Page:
By Gail Thibert
Nineteen years old with freshly dyed blue hair, punk rocker Gail places an advert in a music paper for ‘likeminded friends and weirdos’. Soap the Stamps, Jump the Tube follows her autobiographical journey through the 80s underground music and squatting scene in London
Thursday, 30 November 2017
A snippet to keep you going
It's been a while since I posted an update or a snippet, so here we go! Looks like the book won'tv be published until 2018. I'll keep you updated as soon as I know, but the good news is that all the final edits have been done and extra diary extracts have been added from 1988 and some black and white photos are going in too. (colour is too expensive)
So please enjoy the snipet from when i travelled to Greece the first time on the Magic Bus (never again on the magic bus!)
When I wasn’t completely missing perfectly good opportunities to start my own viable wine business I would lie on the roof of the house sunbathing. Between the roofs, some of the handy tenants had constructed a roof garden from old scaffolding. To reach the roof garden, one had to climb a ladder, James Bond-style, and once there you could idle away a sunny afternoon amidst an old bath that had been inexplicably placed there and amongst a fairly serious marijuana forest (if that’s the right word for it). I didn’t smoke weed but the others were all ‘connoisseurs’. It was a great place to bask in the sun, chilling out and we’d often hear the faint patter of helicopter blades high above us. The helicopter could be seen and heard hovering in the same spot almost directly above us every day. Looking back, perhaps they were keeping an eye on our ‘special’ forest.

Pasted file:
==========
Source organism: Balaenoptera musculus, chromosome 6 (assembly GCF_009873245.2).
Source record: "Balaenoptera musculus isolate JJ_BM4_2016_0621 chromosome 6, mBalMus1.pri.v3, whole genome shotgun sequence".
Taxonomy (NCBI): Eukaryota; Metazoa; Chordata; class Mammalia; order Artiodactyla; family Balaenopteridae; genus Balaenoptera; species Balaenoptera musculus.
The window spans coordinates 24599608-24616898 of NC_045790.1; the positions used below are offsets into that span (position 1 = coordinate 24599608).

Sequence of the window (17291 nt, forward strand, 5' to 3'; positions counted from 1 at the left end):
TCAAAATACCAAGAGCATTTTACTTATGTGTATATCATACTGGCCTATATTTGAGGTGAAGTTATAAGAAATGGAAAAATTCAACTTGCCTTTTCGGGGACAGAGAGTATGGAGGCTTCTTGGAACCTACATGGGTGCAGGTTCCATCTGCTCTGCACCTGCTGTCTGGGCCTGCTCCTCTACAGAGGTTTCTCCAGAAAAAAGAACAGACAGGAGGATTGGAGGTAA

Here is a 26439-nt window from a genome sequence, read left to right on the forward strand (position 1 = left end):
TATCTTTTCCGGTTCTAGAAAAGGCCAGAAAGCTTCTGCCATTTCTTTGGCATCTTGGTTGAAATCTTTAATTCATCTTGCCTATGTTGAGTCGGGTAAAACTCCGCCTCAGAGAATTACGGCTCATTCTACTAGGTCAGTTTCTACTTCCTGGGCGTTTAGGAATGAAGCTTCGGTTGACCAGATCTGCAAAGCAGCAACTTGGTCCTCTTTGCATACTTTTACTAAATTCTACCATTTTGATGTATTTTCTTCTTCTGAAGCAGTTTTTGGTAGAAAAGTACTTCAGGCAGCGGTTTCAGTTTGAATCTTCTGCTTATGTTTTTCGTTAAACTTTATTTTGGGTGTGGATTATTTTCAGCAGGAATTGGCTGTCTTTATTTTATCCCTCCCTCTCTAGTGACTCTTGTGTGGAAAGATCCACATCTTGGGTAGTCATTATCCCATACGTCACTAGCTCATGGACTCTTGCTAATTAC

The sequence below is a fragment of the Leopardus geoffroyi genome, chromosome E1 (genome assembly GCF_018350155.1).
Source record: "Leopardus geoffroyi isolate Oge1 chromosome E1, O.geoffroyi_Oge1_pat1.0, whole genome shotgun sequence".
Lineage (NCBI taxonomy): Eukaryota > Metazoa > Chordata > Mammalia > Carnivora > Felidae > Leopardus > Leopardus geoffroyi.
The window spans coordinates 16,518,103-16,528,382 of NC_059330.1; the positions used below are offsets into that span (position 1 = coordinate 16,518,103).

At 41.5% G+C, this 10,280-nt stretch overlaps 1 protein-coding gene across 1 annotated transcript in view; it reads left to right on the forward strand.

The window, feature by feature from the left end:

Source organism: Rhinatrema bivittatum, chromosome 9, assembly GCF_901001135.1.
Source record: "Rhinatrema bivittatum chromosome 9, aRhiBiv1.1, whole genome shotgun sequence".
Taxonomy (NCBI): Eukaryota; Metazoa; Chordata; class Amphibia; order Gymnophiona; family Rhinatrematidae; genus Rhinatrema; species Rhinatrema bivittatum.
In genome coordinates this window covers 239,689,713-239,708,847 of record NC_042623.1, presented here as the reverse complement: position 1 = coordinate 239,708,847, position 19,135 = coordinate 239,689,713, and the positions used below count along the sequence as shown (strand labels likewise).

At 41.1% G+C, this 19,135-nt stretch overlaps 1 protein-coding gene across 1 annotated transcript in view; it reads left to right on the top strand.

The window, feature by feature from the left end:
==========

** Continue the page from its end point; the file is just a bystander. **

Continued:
I had got to know Rupert and Yasmin really well, so when the latter asked me to accompany her to Greece for the summer, I naturally nodded in affirmation and started thinking about punk bikinis. Rupert’s mum lived in Greece and he was already there. Yasmin wanted to join him but preferred not to travel alone, so I selflessly stepped up to the mark.
Yasmin managed to persuade me to travel with her on the ‘Magic Bus’. A journey so long and soul-destroying that the magical part was that anyone ever arrived with their sanity intact. The Magic Bus departed from Kings Cross in London and crossed several countries including what was then Yugoslavia, Bulgaria, Italy and France over a period of what seemed like weeks (it was actually 3 days but I’m exaggerating here for dramatic effect). Passengers slept on the bus although it did stop every few hours to allow its near-demented travellers to stretch what was left of their atrophying leg muscles, to visit the toilets (which was at least a change of scenery), to buy repugnant bus-station food, seriously regret travel decisions and change drivers. They were like old school buses with bad (or what felt like no suspension), uncomfortable seats that didn’t recline even a millimeter and no air conditioning. If you were hot, you had to open a window. People took turns lying down in the aisle in sleeping bags on the hard floor just to get something that resembled kip.
Having endured this interminable journey once in my lifetime (and back), I can safely say, I will never do it again. Other than the fact that most of the passengers just about managed to retain their sanity, there was nothing fucking magic about the Magic Bus.
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